Look, we were not kind when Genius first accused Google of copying lyrics from its site. The only interesting bit was the cleverness with which Genius figured out Google had copied the lyrics from its site, by sneakily adding in curved or non-curved apostrophes to see if the same ones showed up in Google’s version of the lyrics.
But, as we noted at the time, even if Google copied the lyrics from Genius, that was not a legal matter. After all, Genius did not hold any rights in the lyrics, and its method of “getting” the lyrics was basically having people copy down what they heard (one of the stupid things about copyright and lyrics is that there are no official lyrics most of the time, and every lyric site, even those that “license” lyrics, still have to figure out what those lyrics are, which is just kinda crazy when you think about it). And, more importantly, we had a lawsuit almost exactly on this point years ago, where a phone book company inserted fake entries to capture those who “copied” their phone book, and the court said that you can’t copyright facts, and allowed it to stand.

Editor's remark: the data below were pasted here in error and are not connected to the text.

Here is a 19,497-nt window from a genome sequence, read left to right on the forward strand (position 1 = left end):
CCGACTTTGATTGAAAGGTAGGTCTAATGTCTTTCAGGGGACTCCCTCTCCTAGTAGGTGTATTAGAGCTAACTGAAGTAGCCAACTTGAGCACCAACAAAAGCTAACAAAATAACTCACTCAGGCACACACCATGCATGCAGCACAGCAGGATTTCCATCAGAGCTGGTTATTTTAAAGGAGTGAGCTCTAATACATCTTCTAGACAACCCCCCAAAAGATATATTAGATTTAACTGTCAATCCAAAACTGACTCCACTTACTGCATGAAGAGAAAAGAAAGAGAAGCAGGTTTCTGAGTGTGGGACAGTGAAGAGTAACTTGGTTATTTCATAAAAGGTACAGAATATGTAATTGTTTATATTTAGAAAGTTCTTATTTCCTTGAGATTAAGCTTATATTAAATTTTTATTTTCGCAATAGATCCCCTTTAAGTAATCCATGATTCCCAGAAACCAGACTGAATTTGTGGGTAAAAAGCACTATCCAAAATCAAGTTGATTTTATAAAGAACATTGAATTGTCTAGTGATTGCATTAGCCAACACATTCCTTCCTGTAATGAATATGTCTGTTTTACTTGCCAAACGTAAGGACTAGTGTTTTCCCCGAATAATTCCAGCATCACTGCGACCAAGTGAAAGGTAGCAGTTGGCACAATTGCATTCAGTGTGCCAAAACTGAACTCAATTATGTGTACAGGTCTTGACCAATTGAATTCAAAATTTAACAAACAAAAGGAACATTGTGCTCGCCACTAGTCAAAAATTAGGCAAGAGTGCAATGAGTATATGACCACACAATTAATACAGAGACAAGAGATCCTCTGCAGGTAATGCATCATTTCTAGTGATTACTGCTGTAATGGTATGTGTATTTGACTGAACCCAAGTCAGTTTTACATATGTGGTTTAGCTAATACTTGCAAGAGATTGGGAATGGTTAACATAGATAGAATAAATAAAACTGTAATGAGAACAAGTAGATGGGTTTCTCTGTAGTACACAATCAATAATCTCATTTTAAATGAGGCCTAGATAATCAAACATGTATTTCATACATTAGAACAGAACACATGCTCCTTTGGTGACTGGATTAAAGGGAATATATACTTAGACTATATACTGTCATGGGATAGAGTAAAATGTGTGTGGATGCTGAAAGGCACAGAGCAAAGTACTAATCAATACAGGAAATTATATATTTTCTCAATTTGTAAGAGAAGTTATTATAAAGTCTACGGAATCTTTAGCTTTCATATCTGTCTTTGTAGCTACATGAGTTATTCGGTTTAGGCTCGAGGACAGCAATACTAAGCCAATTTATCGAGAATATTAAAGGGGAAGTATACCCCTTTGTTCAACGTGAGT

We were even less kind when Genius stupidly sued Google anyway. And we were not at all surprised when a judge rejected the many, many, many ways in which the company tried to turn this into a legal claim. And so, it’s no surprise that this case ends with a complete whimper as the Supreme Court rejected Genius’ cert petition with no comment.
There’s really not much more to say about this other than whoever decided to bring this case in the first place was no genius, and just wasted a bunch of money on high priced lawyers to bring an exceptionally silly case.
Next time, the company should just put a copy of its planned complaint on Genius for copyright experts to annotate before they bring such a silly lawsuit.
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